Ikebana is more than just flower arranging. Rather, it is a practice through which we explore nature & life,  the relationship between heaven, earth, humanity and personal artistic process — whether we feel we are artistic or not!  We begin by learning traditional, harmonic forms. Engaging with Ikebana as a contemplative practice awakens the unconditional beauty of  our world,  inspiring a way of living.

Below are some words from our wonderful teacher, Alexandra Shenpen, Sensei and some images of arrangements created by introductory students.

On structure and improvisation:
“Forms tame us, helping us to wear-out our artistic ego, so that what comes through is fresh and awake, an expression of  what’s already there — both in ourselves and in nature.  This is a wonderful ground for later improvisation.   In other words, structure provides a language of flowers — and from that language, not only can the poetry of botanical materials communicate more vividly, but one can begin to play.  Ultimately, the plants speak for themselves, if we understand their presence in space.”

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“Ikebana, as a non-verbal art form, allows us to let go of  thoughts and judgments that can cloud the way we see the world.  By  really looking at a branch, a twig, a flower, we can discover how to look , that we  might truly see, and fully appreciate what’s there.  The flowers and branches find their own place harmoniously.  When we begin to taste that  experience, isness–things as they are–renews our real heart.  Ultimately, when we are experiencing the vivid inseparability of form and emptiness, we feel very alive,  in touch with ourselves and phenomena.  It quite goes beyond words.  Art  embodying that is very helpful to have in the world.”

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Flower as guest:
“Human beings have a universal soft spot for plant life, for the beauty of nature. Just holding or looking at a flower touches that soft spot. Once flower or branch has been cut, it is no longer being sustained by its own way of growing. It is in our care. Being considerate of the flower’s needs comes naturally when our soft spot is open.”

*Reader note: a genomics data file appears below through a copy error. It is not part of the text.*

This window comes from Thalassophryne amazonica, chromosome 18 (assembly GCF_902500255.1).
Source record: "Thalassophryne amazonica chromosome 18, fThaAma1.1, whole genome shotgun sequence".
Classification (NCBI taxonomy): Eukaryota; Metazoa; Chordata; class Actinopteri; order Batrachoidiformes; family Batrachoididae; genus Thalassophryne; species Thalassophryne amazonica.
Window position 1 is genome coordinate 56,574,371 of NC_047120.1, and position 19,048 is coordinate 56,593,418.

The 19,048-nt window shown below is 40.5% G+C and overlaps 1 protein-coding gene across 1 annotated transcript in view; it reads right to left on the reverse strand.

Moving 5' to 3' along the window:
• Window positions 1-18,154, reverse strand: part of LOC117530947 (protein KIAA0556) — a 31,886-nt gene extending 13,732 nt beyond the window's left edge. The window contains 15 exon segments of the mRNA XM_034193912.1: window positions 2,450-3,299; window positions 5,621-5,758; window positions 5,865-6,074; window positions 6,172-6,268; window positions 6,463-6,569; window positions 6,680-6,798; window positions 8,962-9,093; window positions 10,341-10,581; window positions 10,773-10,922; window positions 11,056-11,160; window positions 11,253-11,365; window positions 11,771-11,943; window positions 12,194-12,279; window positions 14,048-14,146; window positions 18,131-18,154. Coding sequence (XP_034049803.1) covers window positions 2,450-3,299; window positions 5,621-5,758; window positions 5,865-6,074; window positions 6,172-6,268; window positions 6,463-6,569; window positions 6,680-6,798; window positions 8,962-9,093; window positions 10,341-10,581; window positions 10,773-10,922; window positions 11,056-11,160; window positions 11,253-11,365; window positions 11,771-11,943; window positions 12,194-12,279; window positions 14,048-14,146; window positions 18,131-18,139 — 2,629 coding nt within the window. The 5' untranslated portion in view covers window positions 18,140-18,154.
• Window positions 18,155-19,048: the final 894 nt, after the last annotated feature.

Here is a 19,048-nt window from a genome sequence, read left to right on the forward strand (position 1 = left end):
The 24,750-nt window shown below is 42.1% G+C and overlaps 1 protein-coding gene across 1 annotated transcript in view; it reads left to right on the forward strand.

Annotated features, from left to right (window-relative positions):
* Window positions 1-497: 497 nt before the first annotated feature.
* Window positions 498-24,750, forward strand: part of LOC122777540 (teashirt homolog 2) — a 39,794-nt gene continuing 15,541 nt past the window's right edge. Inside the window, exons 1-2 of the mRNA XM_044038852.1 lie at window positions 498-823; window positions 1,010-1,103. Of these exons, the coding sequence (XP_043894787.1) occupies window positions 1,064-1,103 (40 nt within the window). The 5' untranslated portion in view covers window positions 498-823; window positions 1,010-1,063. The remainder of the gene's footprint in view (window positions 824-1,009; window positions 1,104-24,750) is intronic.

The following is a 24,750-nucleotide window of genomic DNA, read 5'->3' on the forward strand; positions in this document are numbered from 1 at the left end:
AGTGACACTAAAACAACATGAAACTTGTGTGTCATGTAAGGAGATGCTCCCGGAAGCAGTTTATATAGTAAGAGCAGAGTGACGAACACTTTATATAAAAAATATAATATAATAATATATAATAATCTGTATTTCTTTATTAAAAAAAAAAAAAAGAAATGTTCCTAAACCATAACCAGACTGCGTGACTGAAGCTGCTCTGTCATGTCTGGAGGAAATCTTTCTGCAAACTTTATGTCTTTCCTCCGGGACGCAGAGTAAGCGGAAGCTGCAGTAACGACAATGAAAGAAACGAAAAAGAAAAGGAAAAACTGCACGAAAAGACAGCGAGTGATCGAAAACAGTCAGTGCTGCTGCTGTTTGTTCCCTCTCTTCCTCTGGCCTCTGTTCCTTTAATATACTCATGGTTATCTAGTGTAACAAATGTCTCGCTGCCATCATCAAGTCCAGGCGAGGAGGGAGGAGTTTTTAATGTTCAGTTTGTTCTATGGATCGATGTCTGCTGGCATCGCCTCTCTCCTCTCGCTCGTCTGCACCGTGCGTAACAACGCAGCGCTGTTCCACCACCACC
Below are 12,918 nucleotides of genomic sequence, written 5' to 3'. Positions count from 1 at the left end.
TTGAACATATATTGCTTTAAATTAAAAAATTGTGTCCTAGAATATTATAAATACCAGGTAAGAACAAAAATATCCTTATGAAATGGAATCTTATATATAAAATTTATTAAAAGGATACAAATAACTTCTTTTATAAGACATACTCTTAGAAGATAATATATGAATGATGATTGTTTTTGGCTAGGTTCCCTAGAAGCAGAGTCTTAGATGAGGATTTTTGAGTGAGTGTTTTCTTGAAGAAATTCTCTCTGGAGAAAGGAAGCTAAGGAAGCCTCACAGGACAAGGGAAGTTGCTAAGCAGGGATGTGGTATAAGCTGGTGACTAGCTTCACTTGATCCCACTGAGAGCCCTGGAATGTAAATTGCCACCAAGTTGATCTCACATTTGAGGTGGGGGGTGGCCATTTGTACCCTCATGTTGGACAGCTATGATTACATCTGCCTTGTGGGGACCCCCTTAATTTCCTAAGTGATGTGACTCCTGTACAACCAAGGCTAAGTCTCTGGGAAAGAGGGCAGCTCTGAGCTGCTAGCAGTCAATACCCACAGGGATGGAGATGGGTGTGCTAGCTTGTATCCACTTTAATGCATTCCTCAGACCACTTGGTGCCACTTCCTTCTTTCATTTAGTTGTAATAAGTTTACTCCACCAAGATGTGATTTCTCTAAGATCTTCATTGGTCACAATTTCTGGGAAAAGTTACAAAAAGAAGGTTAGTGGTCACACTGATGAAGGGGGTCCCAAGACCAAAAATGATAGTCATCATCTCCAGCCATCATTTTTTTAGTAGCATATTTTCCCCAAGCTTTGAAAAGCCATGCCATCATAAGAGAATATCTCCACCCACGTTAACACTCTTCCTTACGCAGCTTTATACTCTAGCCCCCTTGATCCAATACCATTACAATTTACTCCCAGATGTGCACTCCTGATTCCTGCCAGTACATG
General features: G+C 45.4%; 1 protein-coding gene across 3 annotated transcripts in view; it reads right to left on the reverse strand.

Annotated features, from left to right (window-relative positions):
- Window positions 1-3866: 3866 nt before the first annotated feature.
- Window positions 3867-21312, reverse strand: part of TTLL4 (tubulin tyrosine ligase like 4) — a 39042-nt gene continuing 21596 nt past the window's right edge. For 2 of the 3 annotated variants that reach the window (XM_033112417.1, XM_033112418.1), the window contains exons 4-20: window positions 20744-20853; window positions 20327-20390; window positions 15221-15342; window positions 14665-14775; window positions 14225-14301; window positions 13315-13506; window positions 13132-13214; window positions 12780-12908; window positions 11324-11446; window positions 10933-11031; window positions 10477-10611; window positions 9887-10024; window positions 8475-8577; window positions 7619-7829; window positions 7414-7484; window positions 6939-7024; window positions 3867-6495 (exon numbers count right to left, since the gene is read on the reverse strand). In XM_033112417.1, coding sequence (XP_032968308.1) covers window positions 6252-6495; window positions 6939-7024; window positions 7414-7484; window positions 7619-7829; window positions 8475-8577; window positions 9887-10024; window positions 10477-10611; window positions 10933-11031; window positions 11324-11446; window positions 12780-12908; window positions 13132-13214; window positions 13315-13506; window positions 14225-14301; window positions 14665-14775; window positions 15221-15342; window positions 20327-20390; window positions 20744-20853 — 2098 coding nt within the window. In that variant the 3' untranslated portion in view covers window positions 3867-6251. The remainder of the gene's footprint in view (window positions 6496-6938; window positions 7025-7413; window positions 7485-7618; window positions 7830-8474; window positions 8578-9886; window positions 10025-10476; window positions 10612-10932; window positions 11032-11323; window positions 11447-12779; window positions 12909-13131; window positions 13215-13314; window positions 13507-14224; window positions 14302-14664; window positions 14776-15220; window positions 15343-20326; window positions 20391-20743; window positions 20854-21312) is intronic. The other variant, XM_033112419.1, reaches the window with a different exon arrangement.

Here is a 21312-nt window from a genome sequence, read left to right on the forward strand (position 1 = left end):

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“Every Choice is an Artistic Choice” — Ernie Porps/Chogyam Trungpa, Rinpoche
“Ikebana can be a positively dangerous contemplative art ——     it can change your life! It becomes harder to not notice. Our natural instinct is to be awake and care for our world  –  noticing,  appreciating, and engaging aesthetically. How we get dressed, or how the dishes go in the dish rack — becomes more of an ongoing creative  process, rather than just something to put up with.”

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“Ikebana/Kado honours the sense of above, below, and in between- – -  below is not lesser than above and above is not greater than below, and in between is not “not as good as” or “better than” something else. Those are human neuroses which are rampant in the world and in ourselves. Some liberation from that takes place when we create a living piece.   We come to recognize that each element has its own place, creating a harmonious whole.    This really interrupts our conventional way of thinking about things.”

~~~

Finally, a testimonial from David, a student of Shenpen, Sensei:

“Whether to choose this blossom, or that branch has been an absolutely safe place to be daring. The most dreadful consequence has been total collapse (of my flower arrangement) – something I have found I can live with! After a year I am beginning to bring this development of felt-sense into my larger world. I find it easier to move with confidence and trust myself. Who would have ever thought that arranging flowers could have such potential for informing my life? The fresh perky blooms are rubbing off!”